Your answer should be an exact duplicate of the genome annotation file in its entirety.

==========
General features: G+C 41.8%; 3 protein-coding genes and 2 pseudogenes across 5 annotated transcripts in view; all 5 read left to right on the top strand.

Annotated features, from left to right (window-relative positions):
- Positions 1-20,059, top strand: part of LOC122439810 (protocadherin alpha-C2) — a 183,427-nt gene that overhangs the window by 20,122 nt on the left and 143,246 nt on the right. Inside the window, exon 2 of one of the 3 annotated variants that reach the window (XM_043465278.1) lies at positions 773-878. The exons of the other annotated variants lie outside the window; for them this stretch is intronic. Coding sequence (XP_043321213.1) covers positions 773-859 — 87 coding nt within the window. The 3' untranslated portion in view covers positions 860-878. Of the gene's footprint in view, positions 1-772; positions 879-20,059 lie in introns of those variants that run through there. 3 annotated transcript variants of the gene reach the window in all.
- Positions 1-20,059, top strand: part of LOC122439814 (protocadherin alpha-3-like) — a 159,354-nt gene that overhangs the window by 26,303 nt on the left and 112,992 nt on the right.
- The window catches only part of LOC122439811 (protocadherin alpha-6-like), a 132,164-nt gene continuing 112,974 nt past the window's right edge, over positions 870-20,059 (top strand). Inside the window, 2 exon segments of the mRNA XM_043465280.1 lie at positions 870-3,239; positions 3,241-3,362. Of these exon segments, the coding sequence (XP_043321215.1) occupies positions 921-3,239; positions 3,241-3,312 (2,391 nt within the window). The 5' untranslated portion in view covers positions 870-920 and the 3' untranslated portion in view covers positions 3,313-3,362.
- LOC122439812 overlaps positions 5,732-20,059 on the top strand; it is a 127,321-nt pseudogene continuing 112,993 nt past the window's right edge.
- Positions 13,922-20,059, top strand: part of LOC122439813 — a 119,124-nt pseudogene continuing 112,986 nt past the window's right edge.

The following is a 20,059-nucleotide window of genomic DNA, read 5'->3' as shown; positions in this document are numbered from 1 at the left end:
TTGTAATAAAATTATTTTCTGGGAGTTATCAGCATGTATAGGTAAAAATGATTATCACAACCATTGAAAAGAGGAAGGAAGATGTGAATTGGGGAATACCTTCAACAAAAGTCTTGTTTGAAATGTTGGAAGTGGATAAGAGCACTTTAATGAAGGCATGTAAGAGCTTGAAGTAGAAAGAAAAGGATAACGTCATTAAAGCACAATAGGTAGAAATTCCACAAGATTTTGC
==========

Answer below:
General features: G+C 41.8%; 3 protein-coding genes and 2 pseudogenes across 5 annotated transcripts in view; all 5 read left to right on the top strand.

Annotated features, from left to right (window-relative positions):
- Positions 1-20,059, top strand: part of LOC122439810 (protocadherin alpha-C2) — a 183,427-nt gene that overhangs the window by 20,122 nt on the left and 143,246 nt on the right. Inside the window, exon 2 of one of the 3 annotated variants that reach the window (XM_043465278.1) lies at positions 773-878. The exons of the other annotated variants lie outside the window; for them this stretch is intronic. Coding sequence (XP_043321213.1) covers positions 773-859 — 87 coding nt within the window. The 3' untranslated portion in view covers positions 860-878. Of the gene's footprint in view, positions 1-772; positions 879-20,059 lie in introns of those variants that run through there. 3 annotated transcript variants of the gene reach the window in all.
- Positions 1-20,059, top strand: part of LOC122439814 (protocadherin alpha-3-like) — a 159,354-nt gene that overhangs the window by 26,303 nt on the left and 112,992 nt on the right.
- The window catches only part of LOC122439811 (protocadherin alpha-6-like), a 132,164-nt gene continuing 112,974 nt past the window's right edge, over positions 870-20,059 (top strand). Inside the window, 2 exon segments of the mRNA XM_043465280.1 lie at positions 870-3,239; positions 3,241-3,362. Of these exon segments, the coding sequence (XP_043321215.1) occupies positions 921-3,239; positions 3,241-3,312 (2,391 nt within the window). The 5' untranslated portion in view covers positions 870-920 and the 3' untranslated portion in view covers positions 3,313-3,362.
- LOC122439812 overlaps positions 5,732-20,059 on the top strand; it is a 127,321-nt pseudogene continuing 112,993 nt past the window's right edge.
- Positions 13,922-20,059, top strand: part of LOC122439813 — a 119,124-nt pseudogene continuing 112,986 nt past the window's right edge.

The following is a 20,059-nucleotide window of genomic DNA, read 5'->3' as shown; positions in this document are numbered from 1 at the left end:
TTGTAATAAAATTATTTTCTGGGAGTTATCAGCATGTATAGGTAAAAATGATTATCACAACCATTGAAAAGAGGAAGGAAGATGTGAATTGGGGAATACCTTCAACAAAAGTCTTGTTTGAAATGTTGGAAGTGGATAAGAGCACTTTAATGAAGGCATGTAAGAGCTTGAAGTAGAAAGAAAAGGATAACGTCATTAAAGCACAATAGGTAGAAATTCCACAAGATTTTGC